The leader of the Islamist Ra'am party on Wednesday said his party will unfreeze its participation in the coalition, thereby thwarting opposition's intentions to legislate a dissolution of parliament.
The opposition said it intended to table a motion to dissolve the Knesset, if a majority can be mustered, to pass a preliminary reading. a failure of the bill will require a period of six months pass, before it can be tabled again.
Bennett's coalition which has already lost its parliamentary majority after former whip announced she would be changing her alliance to the right-wing opposition, stood to lose the critical vote without the support of all members of the coalition, including the Islamist party.
Mmansour Abbas said that following a period in which the party had suspended its membership in the coalition because of Israel's policy towards the holy Muslim site on Temple Mount, Ra'am decided to continue the political partnership with the government for the benefit of Arab citizens of Israel.
Soon after Abbas began speaking to reporters in the Knesset, he was interrupted by far-right MK Itamar Ben Gvir who called him a supporter of terrorism.
Ben Gvir's shouts lasted for long minutes before he was finally pushed away by Knesset security.
Earlier opposition leader Benjamin Netanyahu said in the Knesset on Wednesday, that the government of Prime Minister Naftali Bennett cannot be trusted to protect IDF soldiers while in partnership with the Ra'am party. Netanyahu said the party was supporting terror.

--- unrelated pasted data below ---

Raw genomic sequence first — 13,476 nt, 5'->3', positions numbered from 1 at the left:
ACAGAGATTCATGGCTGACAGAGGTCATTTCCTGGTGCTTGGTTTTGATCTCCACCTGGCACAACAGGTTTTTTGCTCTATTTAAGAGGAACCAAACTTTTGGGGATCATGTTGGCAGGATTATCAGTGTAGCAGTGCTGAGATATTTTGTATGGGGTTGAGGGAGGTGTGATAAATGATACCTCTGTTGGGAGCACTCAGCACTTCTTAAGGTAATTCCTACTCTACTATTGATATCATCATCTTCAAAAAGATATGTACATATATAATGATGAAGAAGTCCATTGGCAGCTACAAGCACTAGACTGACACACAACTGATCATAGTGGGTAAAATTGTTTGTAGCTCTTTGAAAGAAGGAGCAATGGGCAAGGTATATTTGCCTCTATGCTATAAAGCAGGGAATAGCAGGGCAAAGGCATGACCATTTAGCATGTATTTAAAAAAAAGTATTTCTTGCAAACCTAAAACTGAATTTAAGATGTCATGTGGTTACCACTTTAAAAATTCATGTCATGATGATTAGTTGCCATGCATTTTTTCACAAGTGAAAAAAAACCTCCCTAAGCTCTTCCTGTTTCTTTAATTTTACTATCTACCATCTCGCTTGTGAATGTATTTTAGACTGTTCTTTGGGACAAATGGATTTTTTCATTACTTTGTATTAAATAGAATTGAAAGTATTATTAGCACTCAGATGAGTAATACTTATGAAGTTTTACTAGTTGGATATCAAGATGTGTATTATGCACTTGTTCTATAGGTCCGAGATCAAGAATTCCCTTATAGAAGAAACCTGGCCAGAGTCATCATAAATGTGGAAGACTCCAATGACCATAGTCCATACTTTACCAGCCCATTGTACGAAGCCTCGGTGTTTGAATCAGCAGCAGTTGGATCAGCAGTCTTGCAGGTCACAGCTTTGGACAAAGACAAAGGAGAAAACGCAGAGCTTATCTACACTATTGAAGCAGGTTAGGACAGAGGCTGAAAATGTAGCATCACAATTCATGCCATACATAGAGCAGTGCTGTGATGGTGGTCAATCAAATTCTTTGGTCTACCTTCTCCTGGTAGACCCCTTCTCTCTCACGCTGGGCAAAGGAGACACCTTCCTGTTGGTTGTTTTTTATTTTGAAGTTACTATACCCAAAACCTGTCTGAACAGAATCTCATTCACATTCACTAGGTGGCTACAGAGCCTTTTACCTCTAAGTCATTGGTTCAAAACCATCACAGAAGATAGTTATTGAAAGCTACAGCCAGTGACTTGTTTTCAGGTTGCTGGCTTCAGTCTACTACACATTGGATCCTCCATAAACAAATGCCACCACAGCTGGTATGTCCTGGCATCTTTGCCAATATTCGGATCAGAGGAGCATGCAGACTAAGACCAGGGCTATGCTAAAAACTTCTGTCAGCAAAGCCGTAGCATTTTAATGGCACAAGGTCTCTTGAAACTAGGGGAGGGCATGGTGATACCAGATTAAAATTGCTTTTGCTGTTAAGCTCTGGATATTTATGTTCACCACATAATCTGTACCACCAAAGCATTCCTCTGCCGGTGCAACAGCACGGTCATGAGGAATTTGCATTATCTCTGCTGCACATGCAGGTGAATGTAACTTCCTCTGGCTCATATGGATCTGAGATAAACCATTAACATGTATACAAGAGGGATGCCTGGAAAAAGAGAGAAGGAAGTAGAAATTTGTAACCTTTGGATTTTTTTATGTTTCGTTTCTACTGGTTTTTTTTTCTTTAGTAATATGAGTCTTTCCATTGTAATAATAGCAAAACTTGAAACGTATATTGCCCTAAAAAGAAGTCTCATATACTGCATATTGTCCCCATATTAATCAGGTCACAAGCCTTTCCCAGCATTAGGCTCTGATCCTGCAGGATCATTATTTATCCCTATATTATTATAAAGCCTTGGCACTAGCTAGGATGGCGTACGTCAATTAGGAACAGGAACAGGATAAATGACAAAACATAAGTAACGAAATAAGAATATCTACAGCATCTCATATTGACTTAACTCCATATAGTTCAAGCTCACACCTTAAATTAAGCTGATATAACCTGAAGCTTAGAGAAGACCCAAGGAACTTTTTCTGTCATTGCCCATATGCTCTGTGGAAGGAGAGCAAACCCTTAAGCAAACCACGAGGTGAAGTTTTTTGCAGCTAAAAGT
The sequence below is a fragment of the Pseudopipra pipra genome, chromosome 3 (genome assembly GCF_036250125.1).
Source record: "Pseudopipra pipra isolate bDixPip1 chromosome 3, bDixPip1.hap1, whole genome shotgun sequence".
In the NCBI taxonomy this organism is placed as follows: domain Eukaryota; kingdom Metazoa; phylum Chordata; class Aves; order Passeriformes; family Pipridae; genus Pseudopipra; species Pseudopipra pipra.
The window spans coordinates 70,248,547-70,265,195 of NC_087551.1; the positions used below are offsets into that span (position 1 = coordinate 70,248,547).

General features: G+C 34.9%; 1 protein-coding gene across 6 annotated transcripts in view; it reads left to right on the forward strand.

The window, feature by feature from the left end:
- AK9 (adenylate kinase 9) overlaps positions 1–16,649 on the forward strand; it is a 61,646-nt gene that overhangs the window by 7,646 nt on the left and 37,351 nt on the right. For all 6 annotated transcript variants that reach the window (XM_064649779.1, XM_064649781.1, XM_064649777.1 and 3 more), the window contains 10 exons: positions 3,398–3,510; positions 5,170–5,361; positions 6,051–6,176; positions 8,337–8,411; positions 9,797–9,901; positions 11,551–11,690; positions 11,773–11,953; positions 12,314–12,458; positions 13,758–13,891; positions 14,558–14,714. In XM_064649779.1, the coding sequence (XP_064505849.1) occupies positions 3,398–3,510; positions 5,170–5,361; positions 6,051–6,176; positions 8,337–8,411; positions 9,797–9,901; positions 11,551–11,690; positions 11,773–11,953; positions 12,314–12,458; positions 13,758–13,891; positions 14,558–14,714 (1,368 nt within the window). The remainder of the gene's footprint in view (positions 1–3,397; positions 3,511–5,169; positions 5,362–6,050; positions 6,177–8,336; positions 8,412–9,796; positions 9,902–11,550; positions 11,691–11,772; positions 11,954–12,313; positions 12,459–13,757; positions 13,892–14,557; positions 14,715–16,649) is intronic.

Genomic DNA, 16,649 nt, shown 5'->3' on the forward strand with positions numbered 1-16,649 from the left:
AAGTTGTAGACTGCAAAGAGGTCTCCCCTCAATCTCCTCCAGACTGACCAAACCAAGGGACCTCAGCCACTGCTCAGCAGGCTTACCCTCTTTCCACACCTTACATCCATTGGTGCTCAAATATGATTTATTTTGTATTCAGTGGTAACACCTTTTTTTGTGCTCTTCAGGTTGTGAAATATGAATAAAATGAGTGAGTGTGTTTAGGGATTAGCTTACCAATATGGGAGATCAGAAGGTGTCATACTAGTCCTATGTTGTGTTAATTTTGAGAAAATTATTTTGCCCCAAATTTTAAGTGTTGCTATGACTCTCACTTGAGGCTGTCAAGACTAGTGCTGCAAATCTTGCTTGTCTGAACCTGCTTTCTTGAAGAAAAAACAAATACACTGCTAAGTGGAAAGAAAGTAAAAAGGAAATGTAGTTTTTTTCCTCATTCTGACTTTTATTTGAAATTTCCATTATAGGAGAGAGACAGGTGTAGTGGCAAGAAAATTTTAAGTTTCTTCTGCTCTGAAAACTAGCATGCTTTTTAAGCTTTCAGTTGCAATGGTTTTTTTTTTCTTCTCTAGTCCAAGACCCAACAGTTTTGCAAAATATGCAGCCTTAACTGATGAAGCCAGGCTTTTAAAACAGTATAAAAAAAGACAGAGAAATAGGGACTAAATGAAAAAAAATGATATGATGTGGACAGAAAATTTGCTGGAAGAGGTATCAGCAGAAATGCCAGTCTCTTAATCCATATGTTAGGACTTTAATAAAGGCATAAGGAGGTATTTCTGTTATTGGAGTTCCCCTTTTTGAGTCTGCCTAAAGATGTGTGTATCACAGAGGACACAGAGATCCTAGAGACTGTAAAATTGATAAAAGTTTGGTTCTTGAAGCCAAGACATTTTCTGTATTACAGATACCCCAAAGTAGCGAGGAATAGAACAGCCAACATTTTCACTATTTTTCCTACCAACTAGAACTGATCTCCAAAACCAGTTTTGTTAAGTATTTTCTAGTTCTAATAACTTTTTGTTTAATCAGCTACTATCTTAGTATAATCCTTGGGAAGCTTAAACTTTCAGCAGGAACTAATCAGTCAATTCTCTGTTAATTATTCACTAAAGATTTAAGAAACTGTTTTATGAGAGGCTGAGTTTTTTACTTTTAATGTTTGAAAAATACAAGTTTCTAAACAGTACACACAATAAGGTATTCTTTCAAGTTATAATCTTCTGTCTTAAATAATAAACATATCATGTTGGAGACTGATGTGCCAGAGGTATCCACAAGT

"We had no intention to partner with Ra'am," Netanyahu said. "We did not want to be dependent on the Islamist party and its religious Shura council," he said referring to reports that ahead of the last elections, he intended to form a coalition with Abbas.
Abbas responded to Netanyahu's claims saying he can prove otherwise.
"I have on my phone the records of my conversations with Netanyahu and members of his Likud party during negotiations to join a Netanyahu led government," Abbas said adding that Netanyahu passed at least four bills, which were beneficial to Ra'am voters, in the final days of his government's term.
"If you look, you will see my name on those bills," he said.
"Israelis and especially Likud party members know that Netanyahu is lying because they themselves were in communication with me and expressed a desire for a political partnership with Ra'am," Abbas said.